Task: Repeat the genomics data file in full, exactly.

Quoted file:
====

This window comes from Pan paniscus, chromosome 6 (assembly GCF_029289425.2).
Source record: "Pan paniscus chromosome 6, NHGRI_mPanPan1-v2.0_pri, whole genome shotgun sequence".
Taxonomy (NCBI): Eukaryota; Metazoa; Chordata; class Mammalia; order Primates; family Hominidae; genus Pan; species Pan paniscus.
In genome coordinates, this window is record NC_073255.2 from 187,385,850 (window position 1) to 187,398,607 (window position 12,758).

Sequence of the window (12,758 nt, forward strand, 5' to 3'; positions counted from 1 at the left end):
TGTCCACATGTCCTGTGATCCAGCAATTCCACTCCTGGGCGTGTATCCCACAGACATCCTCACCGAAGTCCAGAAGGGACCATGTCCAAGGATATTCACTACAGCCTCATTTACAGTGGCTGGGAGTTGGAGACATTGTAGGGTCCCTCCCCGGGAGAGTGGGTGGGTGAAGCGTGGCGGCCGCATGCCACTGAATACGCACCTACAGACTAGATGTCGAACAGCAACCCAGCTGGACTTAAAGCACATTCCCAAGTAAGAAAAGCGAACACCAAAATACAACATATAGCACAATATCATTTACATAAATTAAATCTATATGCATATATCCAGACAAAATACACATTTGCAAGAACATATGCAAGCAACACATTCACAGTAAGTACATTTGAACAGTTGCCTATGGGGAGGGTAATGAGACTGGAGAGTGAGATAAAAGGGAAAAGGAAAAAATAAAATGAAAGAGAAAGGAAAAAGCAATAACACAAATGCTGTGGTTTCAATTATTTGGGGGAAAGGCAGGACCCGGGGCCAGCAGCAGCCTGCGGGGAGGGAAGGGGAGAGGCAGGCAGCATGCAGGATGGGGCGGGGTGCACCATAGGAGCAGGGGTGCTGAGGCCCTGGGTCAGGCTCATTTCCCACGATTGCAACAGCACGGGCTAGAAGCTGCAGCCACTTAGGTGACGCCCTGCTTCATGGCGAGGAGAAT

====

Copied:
This window comes from Pan paniscus, chromosome 6 (assembly GCF_029289425.2).
Source record: "Pan paniscus chromosome 6, NHGRI_mPanPan1-v2.0_pri, whole genome shotgun sequence".
Taxonomy (NCBI): Eukaryota; Metazoa; Chordata; class Mammalia; order Primates; family Hominidae; genus Pan; species Pan paniscus.
In genome coordinates, this window is record NC_073255.2 from 187,385,850 (window position 1) to 187,398,607 (window position 12,758).

Sequence of the window (12,758 nt, forward strand, 5' to 3'; positions counted from 1 at the left end):
TGTCCACATGTCCTGTGATCCAGCAATTCCACTCCTGGGCGTGTATCCCACAGACATCCTCACCGAAGTCCAGAAGGGACCATGTCCAAGGATATTCACTACAGCCTCATTTACAGTGGCTGGGAGTTGGAGACATTGTAGGGTCCCTCCCCGGGAGAGTGGGTGGGTGAAGCGTGGCGGCCGCATGCCACTGAATACGCACCTACAGACTAGATGTCGAACAGCAACCCAGCTGGACTTAAAGCACATTCCCAAGTAAGAAAAGCGAACACCAAAATACAACATATAGCACAATATCATTTACATAAATTAAATCTATATGCATATATCCAGACAAAATACACATTTGCAAGAACATATGCAAGCAACACATTCACAGTAAGTACATTTGAACAGTTGCCTATGGGGAGGGTAATGAGACTGGAGAGTGAGATAAAAGGGAAAAGGAAAAAATAAAATGAAAGAGAAAGGAAAAAGCAATAACACAAATGCTGTGGTTTCAATTATTTGGGGGAAAGGCAGGACCCGGGGCCAGCAGCAGCCTGCGGGGAGGGAAGGGGAGAGGCAGGCAGCATGCAGGATGGGGCGGGGTGCACCATAGGAGCAGGGGTGCTGAGGCCCTGGGTCAGGCTCATTTCCCACGATTGCAACAGCACGGGCTAGAAGCTGCAGCCACTTAGGTGACGCCCTGCTTCATGGCGAGGAGAAT